After peaking at $700 in September 2012, Apple (NASDAQ:AAPL) has declined by almost 30% in four months and is now trading below $500 for the first time in almost a year. A big reason for the current dip has been multiple press reports about Apple cutting component orders for the iPhone 5, which have fueled concerns over a possible slowdown in iPhone demand. Considering that the iPhone is the single biggest driver for Apple and accounts for over half of the company’s value by our estimates, the intense market nervousness is understandable. However, while cutting orders may mean that Apple is starting to see competitive pressures on iPhone demand, it is not necessarily the only reason why Apple may have wanted to slow the production.
Firstly, Apple could have placed a huge manufacturing order for the iPhone 5 initially anticipating supply chain bottlenecks and that the smartphone may have been difficult to manufacture with good yields initially. As yields improved over time, however, Apple may have decided to cut orders to avoid channel overfill and manage its working capital better. Secondly, coming off a potentially strong holiday quarter, iPhone demand is naturally expected to see a slight slowdown in the next quarter. Thirdly, there has been speculation that Apple could release a new iPhone every six months instead of its usual yearly cycle. If so, it would make sense to cool down manufacturing in the quarter ahead of the new phone’s launch.
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Additionally, going forward, we see untapped opportunities in China (an in-the-works deal with China Mobile should be the catalyst) and the enterprise contributing heavily to Apple’s growth both in terms of iPhone and iPad sales. Accounting for that as well as the subsequent margin pressures due to rising competition in a maturing market, we maintain our $710 price estimate for Apple’s stock, about 45% ahead of the current market price.
China Key To Sustainable iPhone Demand
With the smartphone market in developed regions such as the U.S. getting more saturated (U.S. smartphone sales grew y-o-y by just 9% in Q2), Apple will be looking to tap the fast-growing emerging markets such as China to grow at historical rates. China, despite being only in the early stages of smartphone adoption, has already pulled ahead of the U.S. as the world’s largest smartphone market by volume. This is an incredible statistic given that 3G penetration in China stands at only about 20% currently. Considering the huge 2G subscriber base that the Chinese carriers are looking to upgrade to 3G, the potential for Apple to ride the boom is huge. This was borne out by the opening weekend sales for the iPhone 5 in China last month, which crossed the 2 million mark and made it Apple’s best ever launch in the country. We expect the launch to help shore up Apple’s market share in the region, which dropped to the sixth place in Q3 as people deferred purchasing an iPhone in anticipation of the new release.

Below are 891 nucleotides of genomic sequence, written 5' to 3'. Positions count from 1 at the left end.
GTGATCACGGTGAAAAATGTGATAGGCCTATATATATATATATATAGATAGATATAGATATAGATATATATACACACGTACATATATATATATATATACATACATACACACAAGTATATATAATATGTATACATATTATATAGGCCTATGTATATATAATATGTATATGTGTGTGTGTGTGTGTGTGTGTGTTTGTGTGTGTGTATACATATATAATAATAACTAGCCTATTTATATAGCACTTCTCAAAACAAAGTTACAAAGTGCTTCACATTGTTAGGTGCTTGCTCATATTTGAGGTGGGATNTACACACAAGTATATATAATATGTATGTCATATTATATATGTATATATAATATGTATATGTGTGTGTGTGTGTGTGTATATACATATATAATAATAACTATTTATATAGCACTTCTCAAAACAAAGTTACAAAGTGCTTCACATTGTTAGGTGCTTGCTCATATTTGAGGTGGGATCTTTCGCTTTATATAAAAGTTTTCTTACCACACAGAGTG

However, Apple currently sells the iPhone through the smaller two of the three carriers in the country, China Unicom and China Telecom. A deal with the largest wireless carrier in the world, China Mobile, remains elusive until Apple can work out a subsidy deal with the carrier. How soon that will happen is open to speculation considering the Chinese government’s possible opposition to the huge iPhone subsidies. (see Apple’s China Potential Could Be Limited By A Subsidy Compromise With China Mobile) But knowing that the carrier’s 3G growth has been hurting due to unavailability of the iPhone, such a deal should not be too far along. This deal is very important for Apple as it can instantly double the iPhone’s current addressable market in China and act as the next big boost to its stock. (see Apple Could Have A $750 Fair Value If China Mobile Deal Works Out)
The important thing to note here is that despite not having a China Mobile deal, Apple hasn’t performed too badly in China so far. Revenues from greater China, which includes mainland China, Hong Kong and Taiwan, in the September quarter grew 26% year-over-year and accounted for 15% of Apple’s revenues for the fiscal year. This brought Apple’s FY2012 revenues from the region to about $24 billion, about 80% growth over FY 2011.
As the country grows and the average Chinese sees an increase in buying power, we expect to see a growing shift in demand from 2G to 3G smartphones. The iPhone can help Apple tap this phenomenal growth in demand. Penetrating China could however mean margin pressures as the company negotiates carrier subsidies with China Mobile and competes with the increasingly popular Android phones. With cheap Android smartphones seeing huge demand and the pricing war gradually dragging prices down to sub-$100 levels, Apple will do well to avoid this segment for as long as it can without sacrificing growth. It therefore bodes well that Apple is only just getting started in China and has ample opportunity to drive sales in the country without having to drop prices anytime soon. A deal with China Mobile is however key to unlocking most of that potential.
While China is a big growth driver for the retail side of the iPhone business, the enterprise is also growing increasingly fond of the iPhone. According to IDC, more iPhones and Android smartphones were sold in the enterprise market than BlackBerries last year. Within the enterprise market, while Android was more popular among employees, Apple had a clear lead when it came to employer purchases – implying an increased comfort level of enterprises with the iOS. Among the phones supplied by employers in 2012, IDC expects that 31 million were iPhones, more than double the number of Android smartphones. With BlackBerry waning in popularity and the BYOD trend catching on, the tight security and the robust app ecosystem of the iOS should continue to help Apple take a bigger share of the enterprise market going forward.